What I learned this week

I had my RIE win all planned out for this week…I planned to write about the gratitude I have for children for showing me how beautiful this world we live in really is. I find that when I look at the world through their eyes, I find beauty in simple things like the string of a banana peel or the trajectory of a ladybug…and that rubs off on me in the rest of my life. I find I look for beauty now, and I love it. I may come back to this theme in a future email, but instead, I feel like I need to write about something else a child showed me this week…a reminder to slow down.

Who me?

Yes me! Read on…

If you’ve been in a RIE class for any length of time and your child is old enough to sit up, you have watched a RIE snack. We start with nothing but an upturned dish-washing bin or breakfast table and gradually transition to a low table, and then a table with stools. It is a long progression, but eventually we get to a place where children come to snack, help set it up, wash hands, choose and wear bibs, help peel the banana, eat fairly peaceably, and pour and drink their own water. It’s a thing of beauty. This is not to say, of course, that it is all smooth sailing.

In fact, the first thing I tell parents when I introduce snack for the first time is: ‘the snack is not about snack. It’s not about eating.’ No, snack is actually an opportunity for me to demonstrate limit-setting. While it is completely up to a child as to whether or not they want to come to snack, if they do decide to join, they have to follow some rules. Those rules are: you must have your hands washed, you must wear a bib, you must stay at the table while eating and drinking, and the glassware (and banana!) must also stay at the table…and there is no climbing on the table.

Yes, during pretty much every phase of snack involving a table, I have one or two children who become interested in climbing on it…maybe because they see me lean all the way over it when I’m fastening on a bib or pulling a stool close…or maybe because they are simply really into climbing right then…whatever the reason, though, it’s my opportunity to demonstrate some gentle, but firm, limit setting: “Please keep your feet on the floor. I don’t want you to climb on this table.” Or “I need you to come off the table. The table is for eating. If you want to climb, I can clean you up so you can use the triangle or the mats.”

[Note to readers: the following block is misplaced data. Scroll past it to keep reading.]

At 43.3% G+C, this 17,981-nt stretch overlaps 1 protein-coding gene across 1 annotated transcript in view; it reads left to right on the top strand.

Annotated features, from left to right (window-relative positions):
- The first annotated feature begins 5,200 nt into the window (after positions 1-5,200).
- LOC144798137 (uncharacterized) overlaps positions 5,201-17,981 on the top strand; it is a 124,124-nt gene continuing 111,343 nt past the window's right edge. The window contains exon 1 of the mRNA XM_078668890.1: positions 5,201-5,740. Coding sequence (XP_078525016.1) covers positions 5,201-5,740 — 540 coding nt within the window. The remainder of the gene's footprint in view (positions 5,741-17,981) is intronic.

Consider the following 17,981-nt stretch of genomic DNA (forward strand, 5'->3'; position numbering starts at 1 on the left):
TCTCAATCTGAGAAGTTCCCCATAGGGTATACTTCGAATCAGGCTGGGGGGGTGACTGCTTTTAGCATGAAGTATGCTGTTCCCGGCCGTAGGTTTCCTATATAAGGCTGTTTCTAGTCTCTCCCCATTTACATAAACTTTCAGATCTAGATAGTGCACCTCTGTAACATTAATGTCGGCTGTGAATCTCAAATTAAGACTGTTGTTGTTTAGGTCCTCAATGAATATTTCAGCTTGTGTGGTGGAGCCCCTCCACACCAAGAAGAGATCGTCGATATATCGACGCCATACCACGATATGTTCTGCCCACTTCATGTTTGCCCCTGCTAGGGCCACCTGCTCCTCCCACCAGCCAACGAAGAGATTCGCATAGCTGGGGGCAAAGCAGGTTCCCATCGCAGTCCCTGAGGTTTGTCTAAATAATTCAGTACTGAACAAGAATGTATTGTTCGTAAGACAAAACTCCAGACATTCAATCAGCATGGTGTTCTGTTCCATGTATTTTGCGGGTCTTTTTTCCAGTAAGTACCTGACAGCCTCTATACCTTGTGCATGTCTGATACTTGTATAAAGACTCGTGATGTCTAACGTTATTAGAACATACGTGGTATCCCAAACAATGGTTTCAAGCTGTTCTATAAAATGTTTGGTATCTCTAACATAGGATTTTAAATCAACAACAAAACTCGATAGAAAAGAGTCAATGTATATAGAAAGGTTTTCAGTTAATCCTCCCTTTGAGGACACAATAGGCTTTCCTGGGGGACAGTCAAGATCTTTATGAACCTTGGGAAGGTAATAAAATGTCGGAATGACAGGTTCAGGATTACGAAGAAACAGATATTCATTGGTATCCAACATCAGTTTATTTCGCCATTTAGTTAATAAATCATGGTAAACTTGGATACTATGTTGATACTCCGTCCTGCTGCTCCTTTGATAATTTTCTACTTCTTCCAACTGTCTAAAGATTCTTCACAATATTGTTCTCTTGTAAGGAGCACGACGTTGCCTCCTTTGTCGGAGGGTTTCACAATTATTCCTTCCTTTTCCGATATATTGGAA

The thing is, children often need to be physically helped off of the table once they are on it. I need to gently guide them backwards until their feet touch the floor again. Or, if they were really quick and have gotten all the way to standing on top of the table, I need to lift them off and place them on the floor. I usually say, “I’m going to help you get down.” But here’s where I’m rushing…you see, somewhere along the way I have started saying “I need you to come off the table” as I’m gently removing the child from the table. I didn’t even realize I was doing it until last week when a child I was doing/saying this to said “Stop pushing me!”

I was floored. He was absolutely right! I was pushing him!!! Yes, I was gentle, but I was pushing him backwards!! Not okay! I want to model the behavior I want them to use…if he was pushing a child off the climbing structure as he was saying he wanted space, I would totally intervene! And yet, here I was, doing exactly what I would ask him not to do!

I apologized and immediately backed off. And you know what? Since that wake-up call, I have had several more classes and several more opportunities to slow down…to say “Please put your feet on the floor; I don’t want you to climb on this table” and then to pause…and you know what? In each and every case, children have climbed down on their own…I haven’t had to help them.

Thank you, P, for reminding me to slow down and to trust.

Have a wonderful weekend…look for beauty and look to see what your child might be showing you.